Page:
- Elgar original reference
Edited by Kerry Thomas and Janet Chan
Chapter 33: How to get the most creativity and innovation out of groups and teams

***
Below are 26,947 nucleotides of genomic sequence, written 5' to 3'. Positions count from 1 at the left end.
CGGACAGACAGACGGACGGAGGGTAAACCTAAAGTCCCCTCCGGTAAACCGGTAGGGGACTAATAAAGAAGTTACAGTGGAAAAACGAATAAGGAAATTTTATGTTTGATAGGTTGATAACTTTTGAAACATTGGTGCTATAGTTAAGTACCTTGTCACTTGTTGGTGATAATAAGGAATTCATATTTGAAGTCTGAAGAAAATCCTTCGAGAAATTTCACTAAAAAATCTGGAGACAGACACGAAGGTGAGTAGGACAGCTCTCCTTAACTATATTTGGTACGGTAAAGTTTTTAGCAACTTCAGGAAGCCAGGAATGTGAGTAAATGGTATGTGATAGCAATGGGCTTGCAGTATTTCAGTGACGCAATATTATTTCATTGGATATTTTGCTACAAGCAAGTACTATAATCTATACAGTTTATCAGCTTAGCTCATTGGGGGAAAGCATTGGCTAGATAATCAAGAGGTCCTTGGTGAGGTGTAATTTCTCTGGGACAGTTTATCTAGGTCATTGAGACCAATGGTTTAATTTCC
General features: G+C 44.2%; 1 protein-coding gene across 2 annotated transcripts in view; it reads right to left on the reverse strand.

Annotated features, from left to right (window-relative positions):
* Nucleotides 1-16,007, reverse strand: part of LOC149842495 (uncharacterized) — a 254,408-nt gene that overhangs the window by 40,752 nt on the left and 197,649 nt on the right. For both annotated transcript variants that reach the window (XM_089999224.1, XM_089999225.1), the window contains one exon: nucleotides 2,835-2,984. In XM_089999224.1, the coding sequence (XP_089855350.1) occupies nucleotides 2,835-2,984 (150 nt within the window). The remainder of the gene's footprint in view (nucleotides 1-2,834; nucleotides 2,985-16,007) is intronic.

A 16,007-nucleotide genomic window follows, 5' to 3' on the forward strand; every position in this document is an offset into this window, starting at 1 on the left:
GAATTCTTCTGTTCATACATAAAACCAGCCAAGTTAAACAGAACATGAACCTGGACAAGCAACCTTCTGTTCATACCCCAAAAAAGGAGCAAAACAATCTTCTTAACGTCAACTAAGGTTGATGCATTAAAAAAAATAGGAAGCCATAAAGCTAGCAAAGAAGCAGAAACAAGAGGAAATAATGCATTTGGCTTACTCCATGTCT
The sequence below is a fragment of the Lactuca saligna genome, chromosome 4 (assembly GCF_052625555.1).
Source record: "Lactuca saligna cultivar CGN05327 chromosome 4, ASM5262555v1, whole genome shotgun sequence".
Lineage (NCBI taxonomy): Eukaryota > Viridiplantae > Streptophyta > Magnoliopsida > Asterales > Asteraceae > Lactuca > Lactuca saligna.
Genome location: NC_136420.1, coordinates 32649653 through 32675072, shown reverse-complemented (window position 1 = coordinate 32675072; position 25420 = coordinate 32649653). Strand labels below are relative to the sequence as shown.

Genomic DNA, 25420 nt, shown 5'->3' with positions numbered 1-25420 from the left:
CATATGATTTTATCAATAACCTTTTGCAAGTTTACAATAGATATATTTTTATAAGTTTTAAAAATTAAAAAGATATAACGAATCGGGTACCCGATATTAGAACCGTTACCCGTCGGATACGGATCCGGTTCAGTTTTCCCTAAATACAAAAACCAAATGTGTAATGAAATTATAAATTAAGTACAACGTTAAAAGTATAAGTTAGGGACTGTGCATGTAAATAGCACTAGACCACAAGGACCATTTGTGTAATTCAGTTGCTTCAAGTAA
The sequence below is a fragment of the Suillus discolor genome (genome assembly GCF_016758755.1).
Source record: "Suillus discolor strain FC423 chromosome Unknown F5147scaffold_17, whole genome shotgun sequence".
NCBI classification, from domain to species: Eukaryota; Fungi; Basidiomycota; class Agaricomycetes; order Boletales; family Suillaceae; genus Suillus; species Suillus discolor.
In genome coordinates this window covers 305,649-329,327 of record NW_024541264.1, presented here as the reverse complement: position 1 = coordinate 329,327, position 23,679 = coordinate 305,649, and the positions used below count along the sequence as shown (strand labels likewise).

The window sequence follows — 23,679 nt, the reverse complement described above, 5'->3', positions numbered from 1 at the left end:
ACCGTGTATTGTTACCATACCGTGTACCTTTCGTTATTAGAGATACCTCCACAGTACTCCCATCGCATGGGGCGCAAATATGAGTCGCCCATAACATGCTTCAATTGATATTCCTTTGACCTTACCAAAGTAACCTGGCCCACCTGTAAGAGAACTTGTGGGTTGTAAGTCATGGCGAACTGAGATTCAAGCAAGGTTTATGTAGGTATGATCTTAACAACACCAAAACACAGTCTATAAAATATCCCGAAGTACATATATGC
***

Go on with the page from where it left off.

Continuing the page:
In the past few decades there has been much focus on innovation and collaboration. Innovation is deemed to be the key to the advancement of various world economies and the solution of the many challenges faced in today’s world. Because of the increasing complexity of the problems faced in many areas, collaboration of people with many different skills and backgrounds is often required (Paulus, Dzindolet, and Kohn, 2011a; Paulus, Levine, Brown, Minai, and Doboli, 2010; Wuchty et al., 2007). The increasing diversity of people in many countries also requires collaboration among people from different racial and ethnic groups and cultural backgrounds. The simple recipe that is assumed by many is that collaboration will enhance innovation, especially for diverse groups or teams. This is a very reasonable assumption. After all, a diverse group of collaborators may have complementary knowledge bases that facilitate the development of creative solutions. We examine this issue primarily from the vantage point of the group creativity literature and compare and contrast the findings from this literature with those of the team innovation literature.
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